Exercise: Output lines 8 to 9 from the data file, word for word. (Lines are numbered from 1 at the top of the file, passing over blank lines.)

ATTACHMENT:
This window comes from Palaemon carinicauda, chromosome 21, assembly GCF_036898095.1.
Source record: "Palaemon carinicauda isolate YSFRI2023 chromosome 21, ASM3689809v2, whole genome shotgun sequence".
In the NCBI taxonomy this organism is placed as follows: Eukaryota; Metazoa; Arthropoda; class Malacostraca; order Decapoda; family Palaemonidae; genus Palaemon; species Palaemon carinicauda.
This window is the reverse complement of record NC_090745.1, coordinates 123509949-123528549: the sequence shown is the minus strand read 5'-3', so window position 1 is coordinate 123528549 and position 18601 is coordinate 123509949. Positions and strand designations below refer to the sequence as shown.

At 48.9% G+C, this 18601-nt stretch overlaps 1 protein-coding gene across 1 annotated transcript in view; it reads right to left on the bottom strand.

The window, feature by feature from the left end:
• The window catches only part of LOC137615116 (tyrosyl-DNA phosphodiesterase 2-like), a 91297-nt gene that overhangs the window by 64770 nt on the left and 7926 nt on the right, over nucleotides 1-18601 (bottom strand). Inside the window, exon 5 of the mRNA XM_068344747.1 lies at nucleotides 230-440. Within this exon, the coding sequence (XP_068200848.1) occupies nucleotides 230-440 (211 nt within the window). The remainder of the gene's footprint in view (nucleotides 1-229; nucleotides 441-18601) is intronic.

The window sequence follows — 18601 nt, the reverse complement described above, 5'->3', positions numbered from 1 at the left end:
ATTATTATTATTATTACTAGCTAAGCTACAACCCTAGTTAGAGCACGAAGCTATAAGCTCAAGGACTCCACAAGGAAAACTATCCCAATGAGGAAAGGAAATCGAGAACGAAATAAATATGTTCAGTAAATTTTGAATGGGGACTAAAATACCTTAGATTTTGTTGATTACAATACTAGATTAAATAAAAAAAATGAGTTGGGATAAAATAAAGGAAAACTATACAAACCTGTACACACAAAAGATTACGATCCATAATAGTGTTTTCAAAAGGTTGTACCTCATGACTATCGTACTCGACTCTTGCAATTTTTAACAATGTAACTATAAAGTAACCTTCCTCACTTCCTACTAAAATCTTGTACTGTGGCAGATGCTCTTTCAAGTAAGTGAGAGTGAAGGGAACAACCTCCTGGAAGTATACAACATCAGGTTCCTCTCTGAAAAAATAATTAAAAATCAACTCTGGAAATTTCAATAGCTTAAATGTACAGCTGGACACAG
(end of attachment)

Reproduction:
The window sequence follows — 18601 nt, the reverse complement described above, 5'->3', positions numbered from 1 at the left end:
ATTATTATTATTATTACTAGCTAAGCTACAACCCTAGTTAGAGCACGAAGCTATAAGCTCAAGGACTCCACAAGGAAAACTATCCCAATGAGGAAAGGAAATCGAGAACGAAATAAATATGTTCAGTAAATTTTGAATGGGGACTAAAATACCTTAGATTTTGTTGATTACAATACTAGATTAAATAAAAAAAATGAGTTGGGATAAAATAAAGGAAAACTATACAAACCTGTACACACAAAAGATTACGATCCATAATAGTGTTTTCAAAAGGTTGTACCTCATGACTATCGTACTCGACTCTTGCAATTTTTAACAATGTAACTATAAAGTAACCTTCCTCACTTCCTACTAAAATCTTGTACTGTGGCAGATGCTCTTTCAAGTAAGTGAGAGTGAAGGGAACAACCTCCTGGAAGTATACAACATCAGGTTCCTCTCTGAAAAAATAATTAAAAATCAACTCTGGAAATTTCAATAGCTTAAATGTACAGCTGGACACAG